French sailors and marines suffered through terrible heat below decks during the Spanish summer. Without proper rations, the men began to show signs of scurvy. On top of that smallpox and typhus spread through the fleet.
Finally, after about six weeks of waiting, the Spanish fleet, under the command of Don Luis de Córdova, arrived. By this time, it was late July. It was not until mid-August that the combined fleet could get underway and reach the English Channel. The fleet made it to the British coast with no opposition. They encountered only one British naval vessel, the Ardent, which was sailing to join the British fleet. The captain mistook the French and Spanish Armada for the British fleet, sailed toward it, and was promptly captured.
|British Defensive Encampment in Kent|
A storm blew the armada out into the Atlantic. At the same time, the British fleet used foggy conditions to sail back to Plymouth, where the smaller fleet could be supported by many smaller ships and coastal defenses.
Meanwhile, all of these many weeks of delay meant that thousands of French and Spanish soldiers, sailors, and marines were dying. Typhus and smallpox in the French fleet has spread to the Spanish ships as well. Hundreds of men were dying each day. Further, it was already September, meaning a land campaign in Britain, even if launched successfully, would probably be fought into the winter, which French and Spanish leaders thought would put them at great disadvantage.
In the end, the allied fleet simply returned to Brest and gave up without a fight. The armada had not fired a single cannon shot in battle, but lost over 8000 men to disease. Admiral d’Orvilliers resigned his command shortly after returning in failure. The British, now on high alert, began improving their coastal defenses all over Britain.
It was in the context of this planned invasion that John Paul Jones embarked on the raid that led to one of the most famous naval battles in American history. We will get to that next week, when the Bonhomme Richard takes on the British ship Serapis.
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“To Benjamin Franklin from John Paul Jones, 3 October 1779,” Founders Online, National Archives, https://founders.archives.gov/documents/Franklin/01-30-02-0366
Excerpts from John Paul Jones’ Memoirs https://www.americanrevolution.org/jpj.php
Norton, Louis Arthur “The Battle between Bonhomme Richard and Serapis” Journal of the American Revolution, August 20, 2019. https://allthingsliberty.com/2019/08/the-battle-between-bonhomme-richard-and-serapis
Norton, Louis Arthur “The Revolutionary War’s most Enigmatic Naval Captain: Pierre Landais” Journal of the American Revolution, July 17, 2018. https://allthingsliberty.com/2018/07/the-revolutionary-wars-most-enigmatic-naval-captain-pierre-landais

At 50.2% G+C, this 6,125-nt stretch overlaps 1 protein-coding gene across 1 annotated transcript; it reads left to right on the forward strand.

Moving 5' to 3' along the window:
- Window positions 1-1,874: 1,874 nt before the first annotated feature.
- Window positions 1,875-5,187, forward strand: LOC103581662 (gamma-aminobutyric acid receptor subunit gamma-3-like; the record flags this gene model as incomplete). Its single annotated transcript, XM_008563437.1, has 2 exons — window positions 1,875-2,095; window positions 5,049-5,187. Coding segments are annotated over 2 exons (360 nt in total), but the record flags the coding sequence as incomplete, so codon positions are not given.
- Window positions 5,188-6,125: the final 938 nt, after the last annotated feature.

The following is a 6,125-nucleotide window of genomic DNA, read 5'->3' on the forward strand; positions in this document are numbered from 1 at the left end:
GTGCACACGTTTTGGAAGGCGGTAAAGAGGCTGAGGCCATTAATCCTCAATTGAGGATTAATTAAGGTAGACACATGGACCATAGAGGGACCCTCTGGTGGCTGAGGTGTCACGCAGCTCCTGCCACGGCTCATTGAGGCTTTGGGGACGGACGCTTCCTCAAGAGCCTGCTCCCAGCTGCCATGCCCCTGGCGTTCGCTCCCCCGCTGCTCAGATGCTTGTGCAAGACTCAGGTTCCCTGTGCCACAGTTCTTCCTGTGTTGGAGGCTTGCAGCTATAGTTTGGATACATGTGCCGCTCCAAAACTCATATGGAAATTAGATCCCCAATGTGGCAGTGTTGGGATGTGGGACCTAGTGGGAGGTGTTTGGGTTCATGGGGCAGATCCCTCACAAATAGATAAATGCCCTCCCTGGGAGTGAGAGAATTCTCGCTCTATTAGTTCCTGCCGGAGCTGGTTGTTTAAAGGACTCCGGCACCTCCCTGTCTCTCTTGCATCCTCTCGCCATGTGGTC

Battle of Flamborough Head https://www.battlefields.org/learn/articles/battle-flamborough-head
I have not yet begun to fight https://emergingrevolutionarywar.org/2019/09/23/bonhomme-richard-vs-serapis
Schellhammer, Michael “The Real Immortal Words of John Paul Jones” Journal of the American Revolution, January 19, 2015. https://allthingsliberty.com/2015/01/the-real-immortal-words-of-john-paul-jones
(from archive.org unless noted)
Abbott, John S. C. Life of John Paul Jones, New York, Dodd, Mead and Co. 1898.
De Koven, Anna The Life and Letters of John Paul Jones, Vol. 1, New York: Charles Scribner’s Sons, 1913.
Honeyman, A. Van Doren Admiral Paul Jones, Plainfield, N.J. Honeyman & Co. 1905.
Morison, Samuel Eliot John Paul Jones: A Sailor's Biography, Boston: Little, Brown, 1959.
Paullin, Charles Oscar The Navy of the American Revolution: Its Administration, Its Policy and Its Achievements, The Burrows Brothers Co. 1906.
Tooker, L. Frank John Paul Jones, New York: The Macmillan Company, 1916.
Walker, George Benjamin Life of Rear-Admiral John Paul Jones, Philadelphia: J. B. Lippincott & Co. 1876.
Books Worth Buying
(links to Amazon.com unless otherwise noted)*
Bowen-Hassell, E. Gordon, Dennis Conrad, and Mark Hays Sea Raiders of the American Revolution: The Continental Navy in European Waters, Univ. of the Pacific Press, 2004.
Fowler, William M. Jr. Rebels Under Sail: The American Navy During the Revolution, Charles Scribner’s Sons, 1976.
McGrath, Tim Give Me a Fast Ship: The Continental Navy and America's Revolution at Sea, Caliber, 2014.
Thomas, Evan, John Paul Jones: Sailor, Hero, Father of the American Navy, Simon & Schuster, 2003.
* As an Amazon Associate I earn from qualifying purchases.